**Voltage**, **electric potential difference**, **electric pressure ** or **electric tension** (formally denoted ∆*V* or ∆*U*, but more often simply as *V* or *U*, for instance in the context of Ohm's or Kirchhoff's circuit laws) is the difference in electric potential between two points. The voltage between two points is equal to the work done per unit of charge against a static electric field to move a test charge between two points. This is measured in units of *volts* (a joule per coulomb); moving 1 coulomb of charge across 1 volt of electric potential requires 1 joule of work.

Electric potential differences between points can be caused by static electric fields, by electric current through a magnetic field, by time-varying magnetic fields, or some combination of these three.^{[1]}^{[2]} A voltmeter can be used to measure the voltage (or potential difference) between two points in a system; often a common reference potential such as the ground of the system is used as one of the points. A voltage may represent either a source of energy (electromotive force) or lost, used, or stored energy (potential drop).

Voltage | |
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Batteries are sources of voltage in many electric circuits. | |

Common symbols |
V , ∆VU , ∆U |

SI unit | volt |

Given two points in space, and , voltage is the difference in electric potential between those two points. From the definition of electric potential it follows that:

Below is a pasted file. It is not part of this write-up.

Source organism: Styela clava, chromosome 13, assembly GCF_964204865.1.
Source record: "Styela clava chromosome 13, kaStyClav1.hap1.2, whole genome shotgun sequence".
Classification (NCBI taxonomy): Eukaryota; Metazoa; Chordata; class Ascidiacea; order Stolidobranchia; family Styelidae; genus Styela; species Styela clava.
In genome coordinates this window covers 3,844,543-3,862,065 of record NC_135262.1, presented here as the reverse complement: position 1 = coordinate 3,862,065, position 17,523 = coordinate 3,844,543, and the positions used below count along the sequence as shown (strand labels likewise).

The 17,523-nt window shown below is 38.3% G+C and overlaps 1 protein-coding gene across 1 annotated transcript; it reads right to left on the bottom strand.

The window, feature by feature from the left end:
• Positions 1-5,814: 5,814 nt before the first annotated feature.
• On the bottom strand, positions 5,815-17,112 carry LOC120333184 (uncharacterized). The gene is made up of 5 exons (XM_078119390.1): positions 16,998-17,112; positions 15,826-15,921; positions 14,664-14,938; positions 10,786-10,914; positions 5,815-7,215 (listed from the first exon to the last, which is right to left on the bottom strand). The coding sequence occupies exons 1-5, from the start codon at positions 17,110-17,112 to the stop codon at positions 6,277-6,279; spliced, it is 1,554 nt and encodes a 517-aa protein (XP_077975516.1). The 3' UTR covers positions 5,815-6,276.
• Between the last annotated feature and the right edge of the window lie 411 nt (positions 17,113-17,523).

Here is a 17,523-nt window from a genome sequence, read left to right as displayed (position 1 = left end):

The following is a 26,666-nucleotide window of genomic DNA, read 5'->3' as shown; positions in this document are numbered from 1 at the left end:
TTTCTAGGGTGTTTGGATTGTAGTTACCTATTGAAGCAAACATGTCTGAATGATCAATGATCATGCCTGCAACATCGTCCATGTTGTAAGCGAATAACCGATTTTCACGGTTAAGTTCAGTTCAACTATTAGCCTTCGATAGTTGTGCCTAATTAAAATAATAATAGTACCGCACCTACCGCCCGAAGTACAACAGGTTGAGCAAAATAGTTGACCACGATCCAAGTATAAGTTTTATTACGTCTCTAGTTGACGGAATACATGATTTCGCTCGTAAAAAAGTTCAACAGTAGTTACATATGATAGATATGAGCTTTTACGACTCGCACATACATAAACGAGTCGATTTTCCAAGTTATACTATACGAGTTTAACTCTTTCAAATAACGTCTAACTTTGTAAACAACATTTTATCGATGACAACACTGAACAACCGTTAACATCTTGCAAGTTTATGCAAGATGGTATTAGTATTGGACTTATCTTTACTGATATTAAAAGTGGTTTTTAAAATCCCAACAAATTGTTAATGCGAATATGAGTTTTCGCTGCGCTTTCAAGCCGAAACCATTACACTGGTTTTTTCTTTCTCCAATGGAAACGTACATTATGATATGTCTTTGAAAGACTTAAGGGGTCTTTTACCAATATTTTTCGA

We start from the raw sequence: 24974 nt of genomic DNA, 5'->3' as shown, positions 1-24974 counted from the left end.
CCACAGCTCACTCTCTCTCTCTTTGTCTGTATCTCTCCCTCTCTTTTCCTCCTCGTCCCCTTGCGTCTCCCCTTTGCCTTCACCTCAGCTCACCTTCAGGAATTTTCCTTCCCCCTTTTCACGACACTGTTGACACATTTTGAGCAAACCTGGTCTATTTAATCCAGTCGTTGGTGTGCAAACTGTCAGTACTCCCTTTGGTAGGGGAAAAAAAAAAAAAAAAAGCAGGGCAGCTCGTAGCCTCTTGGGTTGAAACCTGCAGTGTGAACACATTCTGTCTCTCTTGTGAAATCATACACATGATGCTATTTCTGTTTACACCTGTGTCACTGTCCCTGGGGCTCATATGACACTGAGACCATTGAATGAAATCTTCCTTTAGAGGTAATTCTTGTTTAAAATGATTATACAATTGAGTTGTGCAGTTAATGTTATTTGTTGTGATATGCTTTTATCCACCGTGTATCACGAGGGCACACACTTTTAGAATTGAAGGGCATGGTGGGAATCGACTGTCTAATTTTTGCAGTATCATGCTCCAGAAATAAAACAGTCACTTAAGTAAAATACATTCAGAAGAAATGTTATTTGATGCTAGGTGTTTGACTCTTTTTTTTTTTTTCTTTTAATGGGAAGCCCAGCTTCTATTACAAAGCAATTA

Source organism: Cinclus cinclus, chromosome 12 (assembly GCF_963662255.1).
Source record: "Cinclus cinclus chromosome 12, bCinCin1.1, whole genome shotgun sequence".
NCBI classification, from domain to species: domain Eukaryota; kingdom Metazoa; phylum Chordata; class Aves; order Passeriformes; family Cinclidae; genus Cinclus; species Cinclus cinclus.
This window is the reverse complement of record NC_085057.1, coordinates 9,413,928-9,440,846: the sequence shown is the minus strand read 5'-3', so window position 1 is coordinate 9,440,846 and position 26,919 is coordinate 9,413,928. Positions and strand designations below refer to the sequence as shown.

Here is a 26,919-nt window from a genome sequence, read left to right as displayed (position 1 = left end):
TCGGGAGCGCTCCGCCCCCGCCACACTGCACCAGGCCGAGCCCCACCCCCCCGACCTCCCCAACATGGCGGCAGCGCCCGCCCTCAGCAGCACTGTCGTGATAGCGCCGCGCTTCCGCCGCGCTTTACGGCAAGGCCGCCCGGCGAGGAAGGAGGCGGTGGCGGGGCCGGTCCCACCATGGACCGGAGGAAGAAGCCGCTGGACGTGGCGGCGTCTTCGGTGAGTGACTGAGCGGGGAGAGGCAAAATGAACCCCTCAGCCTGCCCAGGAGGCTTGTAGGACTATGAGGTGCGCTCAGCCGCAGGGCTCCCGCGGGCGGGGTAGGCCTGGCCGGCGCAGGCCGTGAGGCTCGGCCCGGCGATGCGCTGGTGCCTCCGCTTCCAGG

Electric potential is electric potential energy per unit charge, measured in joules per coulomb (volts). "Electric potential" must be distinguished from "electric potential energy" by noting that the "potential" is a "per-unit-charge" quantity. Like mechanical potential energy, the zero of electric potential can be chosen at any point, so the difference in potential, i.e. the voltage, is the quantity which is physically meaningful. The voltage between point A to point B is equal to the work which would have to be done, per unit charge, against or by the electric field to move the charge from A to B. The voltage between the two ends of a path is the total energy required to move a small electric charge along that path, divided by the magnitude of the charge. Mathematically this is expressed as the line integral of the electric field and the time rate of change of magnetic field along that path. In the general case, both a static (unchanging) electric field and a dynamic (time-varying) electromagnetic field must be included in determining the voltage between two points.

Historically this quantity has also been called "tension" and "pressure". Pressure is now obsolete but tension is still used, for example within the phrase "high tension" (HT) which is commonly used in thermionic valve (vacuum tube) based electronics.

Voltage is defined so that negatively charged objects are pulled towards higher voltages, while positively charged objects are pulled towards lower voltages. Therefore, the conventional current in a wire or resistor always flows from higher voltage to lower voltage. Current can flow from lower voltage to higher voltage, but only when a source of energy is present to "push" it against the opposing electric field. This is the case within any electric power source. For example, inside a battery, chemical reactions provide the energy needed for ion current to flow from the negative to the positive terminal.